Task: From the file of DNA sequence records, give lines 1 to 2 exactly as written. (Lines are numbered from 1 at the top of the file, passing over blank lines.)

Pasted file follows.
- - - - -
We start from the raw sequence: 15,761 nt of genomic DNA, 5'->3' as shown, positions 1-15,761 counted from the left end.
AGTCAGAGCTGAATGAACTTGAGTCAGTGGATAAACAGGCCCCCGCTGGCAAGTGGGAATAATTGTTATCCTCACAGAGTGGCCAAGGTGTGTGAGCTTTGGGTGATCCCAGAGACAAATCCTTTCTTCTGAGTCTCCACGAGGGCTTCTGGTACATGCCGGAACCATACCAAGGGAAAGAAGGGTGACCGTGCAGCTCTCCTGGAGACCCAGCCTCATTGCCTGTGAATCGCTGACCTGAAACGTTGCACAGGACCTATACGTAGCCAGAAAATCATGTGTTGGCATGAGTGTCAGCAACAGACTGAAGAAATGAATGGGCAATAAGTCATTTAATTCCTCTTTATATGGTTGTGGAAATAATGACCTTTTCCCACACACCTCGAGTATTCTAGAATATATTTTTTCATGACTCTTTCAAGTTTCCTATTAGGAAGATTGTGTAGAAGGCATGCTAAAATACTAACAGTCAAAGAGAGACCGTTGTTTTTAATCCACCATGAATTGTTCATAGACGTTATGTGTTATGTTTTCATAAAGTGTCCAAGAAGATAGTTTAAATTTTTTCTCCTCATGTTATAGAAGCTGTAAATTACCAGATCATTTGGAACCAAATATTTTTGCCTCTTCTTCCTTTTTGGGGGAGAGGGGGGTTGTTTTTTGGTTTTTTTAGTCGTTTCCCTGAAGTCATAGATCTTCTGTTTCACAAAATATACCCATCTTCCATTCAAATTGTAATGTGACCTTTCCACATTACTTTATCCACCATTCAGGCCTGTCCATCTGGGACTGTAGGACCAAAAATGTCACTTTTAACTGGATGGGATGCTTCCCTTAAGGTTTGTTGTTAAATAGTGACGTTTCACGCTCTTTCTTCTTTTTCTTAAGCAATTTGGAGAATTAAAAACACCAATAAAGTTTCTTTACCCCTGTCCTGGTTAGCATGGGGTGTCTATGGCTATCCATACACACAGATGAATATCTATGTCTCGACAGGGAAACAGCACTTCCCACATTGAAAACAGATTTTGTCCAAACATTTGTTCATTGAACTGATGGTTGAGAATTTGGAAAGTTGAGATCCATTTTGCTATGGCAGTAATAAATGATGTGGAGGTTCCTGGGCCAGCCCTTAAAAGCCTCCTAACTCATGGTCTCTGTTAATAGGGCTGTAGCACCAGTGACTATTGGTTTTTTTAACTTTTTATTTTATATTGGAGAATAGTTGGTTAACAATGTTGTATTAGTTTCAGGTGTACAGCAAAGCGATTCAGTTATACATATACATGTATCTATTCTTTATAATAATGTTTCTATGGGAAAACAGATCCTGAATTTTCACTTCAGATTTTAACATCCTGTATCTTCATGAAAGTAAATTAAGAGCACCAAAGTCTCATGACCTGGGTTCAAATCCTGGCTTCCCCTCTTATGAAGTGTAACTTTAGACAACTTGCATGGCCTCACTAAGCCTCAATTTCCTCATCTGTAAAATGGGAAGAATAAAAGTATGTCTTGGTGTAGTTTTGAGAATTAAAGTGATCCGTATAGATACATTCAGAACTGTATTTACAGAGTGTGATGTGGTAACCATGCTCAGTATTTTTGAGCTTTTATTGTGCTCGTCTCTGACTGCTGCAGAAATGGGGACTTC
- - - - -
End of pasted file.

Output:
We start from the raw sequence: 15,761 nt of genomic DNA, 5'->3' as shown, positions 1-15,761 counted from the left end.
AGTCAGAGCTGAATGAACTTGAGTCAGTGGATAAACAGGCCCCCGCTGGCAAGTGGGAATAATTGTTATCCTCACAGAGTGGCCAAGGTGTGTGAGCTTTGGGTGATCCCAGAGACAAATCCTTTCTTCTGAGTCTCCACGAGGGCTTCTGGTACATGCCGGAACCATACCAAGGGAAAGAAGGGTGACCGTGCAGCTCTCCTGGAGACCCAGCCTCATTGCCTGTGAATCGCTGACCTGAAACGTTGCACAGGACCTATACGTAGCCAGAAAATCATGTGTTGGCATGAGTGTCAGCAACAGACTGAAGAAATGAATGGGCAATAAGTCATTTAATTCCTCTTTATATGGTTGTGGAAATAATGACCTTTTCCCACACACCTCGAGTATTCTAGAATATATTTTTTCATGACTCTTTCAAGTTTCCTATTAGGAAGATTGTGTAGAAGGCATGCTAAAATACTAACAGTCAAAGAGAGACCGTTGTTTTTAATCCACCATGAATTGTTCATAGACGTTATGTGTTATGTTTTCATAAAGTGTCCAAGAAGATAGTTTAAATTTTTTCTCCTCATGTTATAGAAGCTGTAAATTACCAGATCATTTGGAACCAAATATTTTTGCCTCTTCTTCCTTTTTGGGGGAGAGGGGGGTTGTTTTTTGGTTTTTTTAGTCGTTTCCCTGAAGTCATAGATCTTCTGTTTCACAAAATATACCCATCTTCCATTCAAATTGTAATGTGACCTTTCCACATTACTTTATCCACCATTCAGGCCTGTCCATCTGGGACTGTAGGACCAAAAATGTCACTTTTAACTGGATGGGATGCTTCCCTTAAGGTTTGTTGTTAAATAGTGACGTTTCACGCTCTTTCTTCTTTTTCTTAAGCAATTTGGAGAATTAAAAACACCAATAAAGTTTCTTTACCCCTGTCCTGGTTAGCATGGGGTGTCTATGGCTATCCATACACACAGATGAATATCTATGTCTCGACAGGGAAACAGCACTTCCCACATTGAAAACAGATTTTGTCCAAACATTTGTTCATTGAACTGATGGTTGAGAATTTGGAAAGTTGAGATCCATTTTGCTATGGCAGTAATAAATGATGTGGAGGTTCCTGGGCCAGCCCTTAAAAGCCTCCTAACTCATGGTCTCTGTTAATAGGGCTGTAGCACCAGTGACTATTGGTTTTTTTAACTTTTTATTTTATATTGGAGAATAGTTGGTTAACAATGTTGTATTAGTTTCAGGTGTACAGCAAAGCGATTCAGTTATACATATACATGTATCTATTCTTTATAATAATGTTTCTATGGGAAAACAGATCCTGAATTTTCACTTCAGATTTTAACATCCTGTATCTTCATGAAAGTAAATTAAGAGCACCAAAGTCTCATGACCTGGGTTCAAATCCTGGCTTCCCCTCTTATGAAGTGTAACTTTAGACAACTTGCATGGCCTCACTAAGCCTCAATTTCCTCATCTGTAAAATGGGAAGAATAAAAGTATGTCTTGGTGTAGTTTTGAGAATTAAAGTGATCCGTATAGATACATTCAGAACTGTATTTACAGAGTGTGATGTGGTAACCATGCTCAGTATTTTTGAGCTTTTATTGTGCTCGTCTCTGACTGCTGCAGAAATGGGGACTTC